Weather and landscape factors affect white-tailed deer neonate survival at ecologically important life stages in the Northern Great Plains

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Offspring survival is generally more variable than adult survival and may limit population growth. Although white-tailed deer neonate survival has been intensively investigated, recent work has emphasized how specific cover types influence neonate survival at local scales (single study area). These localized investigations have often led to inconsistences within the literature. Developing specific hypotheses describing the relationships among environmental, habitat, and landscape factors influencing white-tailed deer neonate survival at regional scales may allow for detection of generalized patterns. Therefore, we developed 11 hypotheses representing the various effects of environmental (e.g., winter and spring weather), habitat (e.g., hiding and escape cover types), and landscape factors (e.g., landscape configuration regardless of specific cover type available) on white-tailed deer neonate survival up to one-month and from one- to three-months of age. At one-month, surviving fawns experienced a warmer lowest recorded June temperature and more June precipitation than those that perished. At three-months, patch connectance (percent of patches of the corresponding patch type that are connected within a predefined distance) positively influenced survival. Our results are consistent with white-tailed deer neonate ecology: increased spring temperature and precipitation are likely associated with a flush of nutritional resources available to the mother, promoting increased lactation efficiency and neonate growth early in life. In contrast, reduced spring temperature with increased precipitation place neonates at risk to hypothermia. Increased patch connectance likely reflects increased escape cover available within a neonate’s home range after they are able to flee from predators. If suitable escape cover is available on the landscape, then managers could focus efforts towards manipulating landscape configuration (patch connectance) to promote increased neonate survival while monitoring spring weather to assess potential influences on current year survival.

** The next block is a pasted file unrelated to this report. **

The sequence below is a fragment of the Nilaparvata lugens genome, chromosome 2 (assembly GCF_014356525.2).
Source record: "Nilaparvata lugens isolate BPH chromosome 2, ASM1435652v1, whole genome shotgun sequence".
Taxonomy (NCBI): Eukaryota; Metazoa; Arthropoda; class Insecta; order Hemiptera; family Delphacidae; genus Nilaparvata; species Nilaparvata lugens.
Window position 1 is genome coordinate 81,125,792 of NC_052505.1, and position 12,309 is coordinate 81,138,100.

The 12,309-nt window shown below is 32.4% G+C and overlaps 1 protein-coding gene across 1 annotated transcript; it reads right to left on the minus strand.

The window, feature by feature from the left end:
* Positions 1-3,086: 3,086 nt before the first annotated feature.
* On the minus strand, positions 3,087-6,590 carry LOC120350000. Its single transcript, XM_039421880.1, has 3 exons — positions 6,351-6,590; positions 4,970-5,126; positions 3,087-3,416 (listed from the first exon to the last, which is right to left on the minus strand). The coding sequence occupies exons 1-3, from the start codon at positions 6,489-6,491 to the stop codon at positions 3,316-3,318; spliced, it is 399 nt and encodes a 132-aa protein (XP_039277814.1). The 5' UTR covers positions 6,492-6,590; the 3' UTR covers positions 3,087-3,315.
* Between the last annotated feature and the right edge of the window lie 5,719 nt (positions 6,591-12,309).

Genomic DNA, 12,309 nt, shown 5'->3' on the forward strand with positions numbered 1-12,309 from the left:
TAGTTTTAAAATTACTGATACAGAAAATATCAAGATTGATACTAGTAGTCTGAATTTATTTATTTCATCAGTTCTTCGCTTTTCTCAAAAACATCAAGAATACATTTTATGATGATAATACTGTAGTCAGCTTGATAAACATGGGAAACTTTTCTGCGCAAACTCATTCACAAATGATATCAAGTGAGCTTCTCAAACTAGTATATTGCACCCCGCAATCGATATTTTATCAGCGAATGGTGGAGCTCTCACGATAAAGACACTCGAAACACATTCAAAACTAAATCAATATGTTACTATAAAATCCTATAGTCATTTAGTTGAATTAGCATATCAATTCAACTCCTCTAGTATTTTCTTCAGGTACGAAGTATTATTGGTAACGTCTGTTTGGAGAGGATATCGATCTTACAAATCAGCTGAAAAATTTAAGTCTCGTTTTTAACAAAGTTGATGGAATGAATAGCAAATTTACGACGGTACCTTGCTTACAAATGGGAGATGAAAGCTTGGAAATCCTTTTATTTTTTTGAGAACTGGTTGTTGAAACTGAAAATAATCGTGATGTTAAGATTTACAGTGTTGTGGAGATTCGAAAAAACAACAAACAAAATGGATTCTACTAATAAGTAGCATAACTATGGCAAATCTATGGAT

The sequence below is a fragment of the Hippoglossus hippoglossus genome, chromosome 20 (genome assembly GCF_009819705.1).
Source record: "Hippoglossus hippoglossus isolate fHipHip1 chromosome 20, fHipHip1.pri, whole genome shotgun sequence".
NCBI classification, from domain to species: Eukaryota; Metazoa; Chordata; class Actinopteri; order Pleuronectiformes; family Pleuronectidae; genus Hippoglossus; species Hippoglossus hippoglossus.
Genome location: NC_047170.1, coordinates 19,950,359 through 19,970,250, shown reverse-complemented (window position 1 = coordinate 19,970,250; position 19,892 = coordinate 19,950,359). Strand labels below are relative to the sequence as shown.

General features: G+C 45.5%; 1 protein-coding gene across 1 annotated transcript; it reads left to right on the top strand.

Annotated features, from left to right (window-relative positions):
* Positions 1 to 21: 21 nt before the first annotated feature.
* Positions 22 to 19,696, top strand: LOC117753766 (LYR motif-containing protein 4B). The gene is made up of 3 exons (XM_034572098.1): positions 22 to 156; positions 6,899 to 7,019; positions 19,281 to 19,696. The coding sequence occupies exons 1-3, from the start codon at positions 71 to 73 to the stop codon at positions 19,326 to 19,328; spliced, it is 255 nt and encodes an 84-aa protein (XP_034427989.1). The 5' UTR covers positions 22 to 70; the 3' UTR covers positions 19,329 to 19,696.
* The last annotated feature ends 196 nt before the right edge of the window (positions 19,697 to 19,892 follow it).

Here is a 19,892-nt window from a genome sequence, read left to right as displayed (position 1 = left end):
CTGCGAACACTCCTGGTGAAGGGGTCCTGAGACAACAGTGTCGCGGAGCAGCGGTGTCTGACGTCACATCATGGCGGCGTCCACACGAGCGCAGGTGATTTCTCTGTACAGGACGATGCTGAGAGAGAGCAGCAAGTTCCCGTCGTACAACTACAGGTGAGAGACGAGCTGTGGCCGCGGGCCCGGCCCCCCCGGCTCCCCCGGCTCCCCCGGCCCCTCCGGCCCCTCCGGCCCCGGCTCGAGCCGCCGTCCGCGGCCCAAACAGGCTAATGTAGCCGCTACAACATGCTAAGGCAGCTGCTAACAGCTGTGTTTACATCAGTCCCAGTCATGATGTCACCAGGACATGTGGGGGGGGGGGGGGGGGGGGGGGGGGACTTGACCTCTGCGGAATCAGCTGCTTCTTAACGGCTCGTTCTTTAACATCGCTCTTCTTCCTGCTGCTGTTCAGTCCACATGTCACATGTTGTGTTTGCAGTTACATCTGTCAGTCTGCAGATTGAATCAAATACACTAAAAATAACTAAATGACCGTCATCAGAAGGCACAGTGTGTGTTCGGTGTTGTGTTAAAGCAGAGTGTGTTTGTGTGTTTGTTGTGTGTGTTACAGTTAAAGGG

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Publication type Article
Publication Subtype Journal Article
Title Weather and landscape factors affect white-tailed deer neonate survival at ecologically important life stages in the Northern Great Plains
Series title PLoS ONE
DOI 10.1371/journal.pone.0195247
Volume 13
Issue 4
Year Published 2018
Language English
Publisher PLOS
Contributing office(s) Coop Res Unit Leetown
Description e0195247; 17 p.
First page 1
Last page 17
Country United States
State Minnesota, North Dakota, South Dakota
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